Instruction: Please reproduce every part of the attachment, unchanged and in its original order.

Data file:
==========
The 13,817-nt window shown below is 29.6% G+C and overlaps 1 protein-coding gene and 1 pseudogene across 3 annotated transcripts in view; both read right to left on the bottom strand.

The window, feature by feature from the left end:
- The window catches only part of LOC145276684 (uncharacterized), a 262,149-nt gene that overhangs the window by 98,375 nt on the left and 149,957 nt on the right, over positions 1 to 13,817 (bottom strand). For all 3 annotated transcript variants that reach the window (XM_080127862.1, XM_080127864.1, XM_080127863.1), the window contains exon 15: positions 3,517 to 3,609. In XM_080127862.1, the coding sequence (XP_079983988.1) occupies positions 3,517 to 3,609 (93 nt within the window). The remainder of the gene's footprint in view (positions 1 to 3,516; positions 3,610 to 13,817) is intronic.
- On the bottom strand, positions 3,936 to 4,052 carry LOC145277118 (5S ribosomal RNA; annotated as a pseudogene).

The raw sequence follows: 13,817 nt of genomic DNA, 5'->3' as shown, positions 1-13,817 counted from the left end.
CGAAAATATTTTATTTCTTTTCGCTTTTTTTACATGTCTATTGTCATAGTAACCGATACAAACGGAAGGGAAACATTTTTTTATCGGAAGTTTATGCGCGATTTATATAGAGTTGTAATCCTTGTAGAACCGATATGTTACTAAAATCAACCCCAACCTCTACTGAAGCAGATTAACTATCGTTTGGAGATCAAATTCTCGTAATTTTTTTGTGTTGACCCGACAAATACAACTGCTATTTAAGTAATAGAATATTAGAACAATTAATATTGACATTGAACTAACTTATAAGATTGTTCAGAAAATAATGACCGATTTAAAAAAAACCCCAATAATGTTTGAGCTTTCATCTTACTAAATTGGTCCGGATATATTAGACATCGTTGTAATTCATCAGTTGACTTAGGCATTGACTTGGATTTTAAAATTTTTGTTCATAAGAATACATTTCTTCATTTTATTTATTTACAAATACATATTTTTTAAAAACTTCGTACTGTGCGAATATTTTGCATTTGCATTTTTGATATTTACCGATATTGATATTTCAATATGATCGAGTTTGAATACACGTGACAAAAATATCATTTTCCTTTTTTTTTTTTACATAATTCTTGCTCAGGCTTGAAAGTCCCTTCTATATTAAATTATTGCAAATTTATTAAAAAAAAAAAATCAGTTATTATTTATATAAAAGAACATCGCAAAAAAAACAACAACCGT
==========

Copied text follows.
The 13,817-nt window shown below is 29.6% G+C and overlaps 1 protein-coding gene and 1 pseudogene across 3 annotated transcripts in view; both read right to left on the bottom strand.

The window, feature by feature from the left end:
- The window catches only part of LOC145276684 (uncharacterized), a 262,149-nt gene that overhangs the window by 98,375 nt on the left and 149,957 nt on the right, over positions 1 to 13,817 (bottom strand). For all 3 annotated transcript variants that reach the window (XM_080127862.1, XM_080127864.1, XM_080127863.1), the window contains exon 15: positions 3,517 to 3,609. In XM_080127862.1, the coding sequence (XP_079983988.1) occupies positions 3,517 to 3,609 (93 nt within the window). The remainder of the gene's footprint in view (positions 1 to 3,516; positions 3,610 to 13,817) is intronic.
- On the bottom strand, positions 3,936 to 4,052 carry LOC145277118 (5S ribosomal RNA; annotated as a pseudogene).

The raw sequence follows: 13,817 nt of genomic DNA, 5'->3' as shown, positions 1-13,817 counted from the left end.
CGAAAATATTTTATTTCTTTTCGCTTTTTTTACATGTCTATTGTCATAGTAACCGATACAAACGGAAGGGAAACATTTTTTTATCGGAAGTTTATGCGCGATTTATATAGAGTTGTAATCCTTGTAGAACCGATATGTTACTAAAATCAACCCCAACCTCTACTGAAGCAGATTAACTATCGTTTGGAGATCAAATTCTCGTAATTTTTTTGTGTTGACCCGACAAATACAACTGCTATTTAAGTAATAGAATATTAGAACAATTAATATTGACATTGAACTAACTTATAAGATTGTTCAGAAAATAATGACCGATTTAAAAAAAACCCCAATAATGTTTGAGCTTTCATCTTACTAAATTGGTCCGGATATATTAGACATCGTTGTAATTCATCAGTTGACTTAGGCATTGACTTGGATTTTAAAATTTTTGTTCATAAGAATACATTTCTTCATTTTATTTATTTACAAATACATATTTTTTAAAAACTTCGTACTGTGCGAATATTTTGCATTTGCATTTTTGATATTTACCGATATTGATATTTCAATATGATCGAGTTTGAATACACGTGACAAAAATATCATTTTCCTTTTTTTTTTTTACATAATTCTTGCTCAGGCTTGAAAGTCCCTTCTATATTAAATTATTGCAAATTTATTAAAAAAAAAAAATCAGTTATTATTTATATAAAAGAACATCGCAAAAAAAACAACAACCGT